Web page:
Release notes: AWS Quick Start for Kubernetes by Heptio

The Quick Start builds Kubernetes 1.8.2.


Release date: 10-26-2017

The Quickstart now includes a default StorageClass, to support dynamic provisioning of PersistentVolume objects. These PersistentVolumes are frequently required by Helm charts, including the Wordpress Chart. For more information about the StorageClass and PersistentVolume objects, see the documentation.

Since we last updated these release notes, we’ve provided several updates to the QuickStart itself. Here’s a summary of things to be aware of:

  • Kubernetes 1.8.1 introduced a number of new features and enhancements:

    • Changes to group and version for a number of APIs, including the workloads, metrics, and auditing APIs.
    • Additional flags and commands for kubectl. Note especially the new RBAC reconcile command kubectl auth reconcile -f <FILE>.

    For details, see the 1.8 release notes.

  • Kubernetes 1.7 is a milestone release that adds features for security, stateful application, and extensibility, motivated by widespread production use of Kubernetes. For details, see the 1.7 release notes. Version 1.7.6, the previous version of the Heptio QuickStart, included numerous bugfixes.

Note:Make sure to update your kubectl client to the version of your Kubernetes server. If you update to version 1.8, make sure to check the release notes for breaking changes.


Release date: 5-25-2017

Kubernetes 1.6.4 is a bugfix release. No significant changes in behavior are expected between this version and v1.6.2.

For a full description of the bug fixes since v1.6.2, see the Kubernetes release notes:


Release date: 4-27-2017

Kubernetes 1.6.2 is the first Quick Start update for the 1.6 minor point release. Do not expect the Kubernetes universe to be caught up. Things that worked on 1.5.x may be broken now, mostly because of the new RBAC feature. You can run 1.6 without it, but in order to build a more secure cluster, this Quick Start enables RBAC.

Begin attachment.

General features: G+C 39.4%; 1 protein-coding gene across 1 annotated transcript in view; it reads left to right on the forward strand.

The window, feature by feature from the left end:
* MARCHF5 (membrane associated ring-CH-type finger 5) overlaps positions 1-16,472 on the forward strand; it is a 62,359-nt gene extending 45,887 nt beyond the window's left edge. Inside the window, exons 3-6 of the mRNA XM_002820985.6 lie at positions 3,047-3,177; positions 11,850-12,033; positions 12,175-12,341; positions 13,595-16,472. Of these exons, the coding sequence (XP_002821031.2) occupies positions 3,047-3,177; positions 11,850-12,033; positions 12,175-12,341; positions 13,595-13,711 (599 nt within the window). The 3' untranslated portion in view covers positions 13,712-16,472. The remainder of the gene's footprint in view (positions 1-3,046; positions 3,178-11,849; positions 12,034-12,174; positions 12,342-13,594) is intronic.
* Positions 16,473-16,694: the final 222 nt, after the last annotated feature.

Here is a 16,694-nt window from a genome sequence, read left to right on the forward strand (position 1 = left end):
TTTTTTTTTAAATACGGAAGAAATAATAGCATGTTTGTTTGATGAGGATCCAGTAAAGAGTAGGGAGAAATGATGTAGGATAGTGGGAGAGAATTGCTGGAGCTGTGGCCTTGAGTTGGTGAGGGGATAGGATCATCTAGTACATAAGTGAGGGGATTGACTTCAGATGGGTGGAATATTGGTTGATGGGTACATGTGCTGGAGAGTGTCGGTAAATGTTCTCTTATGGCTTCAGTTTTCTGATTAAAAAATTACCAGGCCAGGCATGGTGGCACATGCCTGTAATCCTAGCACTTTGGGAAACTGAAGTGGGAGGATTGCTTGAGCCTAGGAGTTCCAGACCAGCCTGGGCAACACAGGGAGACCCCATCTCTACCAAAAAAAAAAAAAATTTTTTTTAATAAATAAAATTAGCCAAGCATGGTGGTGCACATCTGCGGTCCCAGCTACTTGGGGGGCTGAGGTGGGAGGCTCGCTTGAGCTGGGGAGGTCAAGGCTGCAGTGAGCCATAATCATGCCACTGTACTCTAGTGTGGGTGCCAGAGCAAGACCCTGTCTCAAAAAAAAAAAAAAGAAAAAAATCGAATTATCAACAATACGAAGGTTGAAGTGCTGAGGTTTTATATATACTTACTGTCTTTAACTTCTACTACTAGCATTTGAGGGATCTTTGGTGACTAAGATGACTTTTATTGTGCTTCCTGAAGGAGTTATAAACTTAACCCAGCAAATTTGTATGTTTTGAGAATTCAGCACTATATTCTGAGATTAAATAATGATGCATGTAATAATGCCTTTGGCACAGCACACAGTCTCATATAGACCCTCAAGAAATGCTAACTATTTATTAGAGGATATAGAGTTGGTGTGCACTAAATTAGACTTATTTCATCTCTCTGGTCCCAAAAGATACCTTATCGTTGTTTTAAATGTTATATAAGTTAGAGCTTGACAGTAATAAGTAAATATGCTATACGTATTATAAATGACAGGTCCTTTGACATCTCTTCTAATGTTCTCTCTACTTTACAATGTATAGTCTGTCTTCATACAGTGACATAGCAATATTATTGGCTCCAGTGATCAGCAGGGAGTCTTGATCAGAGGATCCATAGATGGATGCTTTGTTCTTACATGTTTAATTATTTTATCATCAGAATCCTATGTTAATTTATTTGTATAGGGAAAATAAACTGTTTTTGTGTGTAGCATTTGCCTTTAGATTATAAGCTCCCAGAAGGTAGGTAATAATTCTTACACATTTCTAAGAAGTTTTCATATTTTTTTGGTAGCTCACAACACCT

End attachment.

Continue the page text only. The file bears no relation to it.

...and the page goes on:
Update kubectl client

To get the most out of a 1.6 cluster, you should use kubectl to manage your cluster(s). You should update the kubectl client to 1.6.2.

For all operating systems and general info, please refer to Installing and Setting Up kubectl in Docker’s documentation.

Commands to update and verify your local kubectl client on OS X:

curl -LO$(curl -s
chmod +x ./kubectl
sudo mv ./kubectl /usr/local/bin/kubectl
kubectl version

Or, if you installed kubectl with Homebrew:

brew upgrade kubectl

The Client Version line from your output should refer to 1.6.2 now:

Client Version: version.Info{Major:"1", Minor:"6", GitVersion:"v1.6.2",

Update Helm client

If you use Helm to install and manage applications on Kubernetes, you should update to the latest version (2.3.1).

For all operating systems and general info, please refer to Installing Helm.

Commands to update and verify your local Helm client on OS X:

curl -LO
tar -xvzf helm-v2.3.1-darwin-amd64.tar.gz
mv -f darwin-amd64/helm /usr/local/bin/helm
helm version

The Client Version line from your output should refer to 2.3.1 now:

Client: &version.Version{SemVer:"v2.3.1", GitCommit:"32562a3040bb5ca690339b9840b6f60f8ce25da4", GitTreeState:"clean"}

You can upgrade Tiller, the helm server side component, with:

helm init --upgrade

For more about the latest Helm release, please read Helm’s release notes.

Feature: RBAC

Kubernetes 1.6 expands support for role-based access control (RBAC) and this Quick Start now enables it by default. For information, see Using RBAC Authorization.

Different accounts that authenticate to the Kubernetes cluster now have different permission levels.

The kubeconfig file you download after running the Quick Start will still have full admin (“root”) access, so all our recommended next steps for the Quick Start work, because they use kubectl commands based on that kubeconfig.

However, other components of the Kubernetes ecosystem that use service accounts, like Helm, need to support RBAC before they will work. This means you may need to open up permissions on your system.

Read our RBAC article, How to: RBAC best practices and workarounds.